"Given the dramatic changes in immigration deportation law since Lyons, the state's argument falls short. Indeed, stating that a person "may" be subject to deportation implies that there is some chance, potentially a good chance, that the person will not be deported. That is an incomplete and therefore inaccurate statement if made to an alien considering whether to plead guilty to an aggravated felony.
Because the current immigration scheme all but requires that aliens convicted of aggravated felonies be deported, we conclude that petitioner's trial counsel was obligated to tell petitioner that he was pleading to an aggravated felony and that, unless the United States Attorney General or his designee chose not to pursue deportation proceedings against petitioner, he would be deported as a result of his guilty plea. Counsel's failure to give petitioner that information before petitioner pleaded guilty constituted a failure to provide petitioner with constitutionally adequate legal assistance under Article I, section 12, of the Oregon Constitution.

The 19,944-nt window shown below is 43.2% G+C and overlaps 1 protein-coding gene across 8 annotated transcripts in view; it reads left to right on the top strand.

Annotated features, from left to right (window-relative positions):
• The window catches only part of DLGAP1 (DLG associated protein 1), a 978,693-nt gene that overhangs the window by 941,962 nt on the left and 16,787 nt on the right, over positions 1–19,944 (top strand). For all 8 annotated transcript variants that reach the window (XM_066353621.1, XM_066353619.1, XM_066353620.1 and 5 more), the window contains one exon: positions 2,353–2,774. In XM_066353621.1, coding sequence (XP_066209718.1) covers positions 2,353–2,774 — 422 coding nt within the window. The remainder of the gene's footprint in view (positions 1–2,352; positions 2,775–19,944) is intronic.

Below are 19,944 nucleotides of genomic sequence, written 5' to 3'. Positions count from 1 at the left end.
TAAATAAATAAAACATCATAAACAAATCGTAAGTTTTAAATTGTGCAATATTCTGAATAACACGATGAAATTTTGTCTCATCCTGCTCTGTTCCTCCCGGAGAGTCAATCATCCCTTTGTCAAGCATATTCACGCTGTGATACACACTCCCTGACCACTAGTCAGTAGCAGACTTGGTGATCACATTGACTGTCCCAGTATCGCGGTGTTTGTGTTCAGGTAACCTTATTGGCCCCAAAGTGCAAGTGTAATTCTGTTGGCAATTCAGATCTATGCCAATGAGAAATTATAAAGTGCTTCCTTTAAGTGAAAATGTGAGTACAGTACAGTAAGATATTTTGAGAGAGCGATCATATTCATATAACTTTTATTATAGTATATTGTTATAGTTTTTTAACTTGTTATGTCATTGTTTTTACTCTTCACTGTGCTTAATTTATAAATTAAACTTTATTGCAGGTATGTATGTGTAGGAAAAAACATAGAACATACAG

The Court found that the immigrant defendant would not have entered into the plea agreement if he had known of the immigration consequences of his conviction and affirmed the reversal of defendant's conviction. The trial court had held that the representation of the defendant was inadequate. During the oral argument before the Court of Appeals, Judge Armstrong stated in colloquy with the attorney representing the State of Oregon, who argued that the advice to the alien that he "could be deported" was effective assistance of counsel, was adequate advice, that :